Slouching doesn’t just make you look funny. It’s also a detriment to your overall wellbeing. Unfortunately, it takes intentional practice and some amount of time to reverse bad posture, but it is possible. First, you need to understand the things you are doing that contribute to bad posture before you can start fixing them. Here are some things that are affecting your posture and what you can do about it.
Perhaps the most surprising contributor to bad posture, texting or looking at your phone can really do some damage to your body. Most people look down at their phones, positioning their heads at a 60-degree angle. This can put up to 60 pounds of weight on your neck and shoulders. That kind of pressure leads to neck and back pain, tension headaches and herniated disks.
It’s likely impossible to not look at your phone, so you can start by looking at it less. Give yourself a break from the screen and put it down for a couple hours a day. When you do need to look at your phone, make sure you square your shoulders and hold your phone up so your head doesn’t put so much pressure on your neck and spine.
Since we tend to stand and sit in unhealthy positions all day long, sometimes we end up sleeping in bad positions as well. If you tend to curl your body up like a “C”, you probably aren’t doing your back any favors. Try sleeping on your back, since that’s the healthiest sleep position. You should also try to avoid watching TV or working on your laptop in bed. Propping yourself up with multiple pillows is bad for your back and neck and will lead to more pain down the road.
Most of us choose sitting positions that put strain on our backs. Sitting hunched over and staring down at a screen puts more pressure on our spines, causing back problems. Instead, be sure your lower back is against the back of your office chair and your elbows form a 90 degree angle while you type.
However, even the best sitting position won’t do you any good if you’re sitting all day. Your body isn’t designed for that. Make sure you get up and move around throughout the day. Also, you may want to invest in a standing desk. This allows you to have better posture at work so your overall health is improved.
People have the wrong idea when it comes to good posture while standing. It’s not just lifting your head and chest, but rather you need to engage your entire body in order to have good posture. You should engage your core so the center of your body is aligned. It’s good to keep your chin and chest up, but also be sure your whole body is working toward good standing posture.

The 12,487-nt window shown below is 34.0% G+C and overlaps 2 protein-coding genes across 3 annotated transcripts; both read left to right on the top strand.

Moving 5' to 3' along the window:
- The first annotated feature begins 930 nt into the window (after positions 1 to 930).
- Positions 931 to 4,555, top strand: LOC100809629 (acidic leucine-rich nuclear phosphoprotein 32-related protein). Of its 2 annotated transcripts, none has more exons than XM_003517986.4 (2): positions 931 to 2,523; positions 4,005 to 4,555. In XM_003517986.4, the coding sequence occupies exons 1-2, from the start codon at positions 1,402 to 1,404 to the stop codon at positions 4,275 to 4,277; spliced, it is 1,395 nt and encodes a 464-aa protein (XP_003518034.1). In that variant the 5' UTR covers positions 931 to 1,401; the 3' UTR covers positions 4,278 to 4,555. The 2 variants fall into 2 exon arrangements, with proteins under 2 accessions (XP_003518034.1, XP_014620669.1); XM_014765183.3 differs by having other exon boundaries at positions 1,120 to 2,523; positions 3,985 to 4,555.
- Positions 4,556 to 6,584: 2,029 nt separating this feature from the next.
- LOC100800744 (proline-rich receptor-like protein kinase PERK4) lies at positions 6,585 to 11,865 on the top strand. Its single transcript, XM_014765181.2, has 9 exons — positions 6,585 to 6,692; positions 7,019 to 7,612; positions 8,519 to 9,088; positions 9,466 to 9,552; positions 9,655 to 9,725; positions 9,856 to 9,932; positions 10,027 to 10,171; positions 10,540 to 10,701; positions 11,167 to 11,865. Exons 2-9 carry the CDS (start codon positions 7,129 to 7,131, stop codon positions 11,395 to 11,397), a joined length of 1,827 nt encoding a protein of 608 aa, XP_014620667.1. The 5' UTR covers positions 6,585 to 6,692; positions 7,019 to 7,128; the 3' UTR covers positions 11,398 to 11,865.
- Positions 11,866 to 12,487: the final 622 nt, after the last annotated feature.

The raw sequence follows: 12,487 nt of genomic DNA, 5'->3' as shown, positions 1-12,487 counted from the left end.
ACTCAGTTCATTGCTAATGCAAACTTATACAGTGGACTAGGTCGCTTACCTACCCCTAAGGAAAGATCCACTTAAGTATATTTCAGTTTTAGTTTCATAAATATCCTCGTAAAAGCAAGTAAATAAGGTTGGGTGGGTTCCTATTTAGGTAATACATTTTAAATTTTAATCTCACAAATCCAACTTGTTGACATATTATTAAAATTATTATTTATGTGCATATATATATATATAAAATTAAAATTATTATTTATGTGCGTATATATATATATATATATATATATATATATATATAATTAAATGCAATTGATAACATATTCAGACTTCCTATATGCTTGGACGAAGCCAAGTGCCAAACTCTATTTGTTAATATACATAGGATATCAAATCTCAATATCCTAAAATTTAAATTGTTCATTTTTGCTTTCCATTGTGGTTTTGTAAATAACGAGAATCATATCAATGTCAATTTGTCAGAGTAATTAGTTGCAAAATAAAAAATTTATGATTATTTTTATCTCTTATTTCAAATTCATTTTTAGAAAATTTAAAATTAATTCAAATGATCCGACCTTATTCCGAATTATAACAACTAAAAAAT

The average American commute is 25.5 minutes each way to and from work. Your commute may be even longer than that. You may not think about your posture when you’re driving, but it plays a big part in keeping your body healthy. When you drive, your body is doing multiple things at once, so it’s important you practice good posture. Some drivers sit with the seat too far back, making it hard to reach the gas and acceleration pedals. To compensate, drivers twist their hips so their feet can reach the pedals.
As you grip the steering wheel, your shoulders should be in line with your hips. The back of your seat should be upright and fairly close to your steering wheel. Make sure your lower back is pressed up against the seat back.
6. Carrying Bags or a Purse
Even without a bag, most of us have bad posture! When you take into consideration the fact that the average woman’s purse weighs more than six pounds, you can see heavy bags can make your posture even worse.
If you want to improve your posture but you can’t give up your purse or briefcase, try switching up which shoulder your bag rests on. Also, at the end of the day, roll your shoulders to stretch out your muscles.
If you are stressing out about something right now, your posture is probably suffering from it. Your body language tends to reveal how you’re feeling. So if you feel weighed down by life’s responsibilities, you may be standing or walking with hunched shoulders.
Cure the stress in your life and see your posture improve. Get a massage or do some stretches that will allow your muscles to relax. Not only will this help you physically, but it will help you mentally as well.
If you struggle with bad posture, start reversing it by tackling these issues. What do you do to fix your bad posture?
Jennifer Landis is a 27-year-old healthy living blogger who loves yoga, running, and dancing it out with her toddler! You can find more from Jennifer at her blog, Mindfulness Mama, or by following her on Twitter: @jenniferelandis.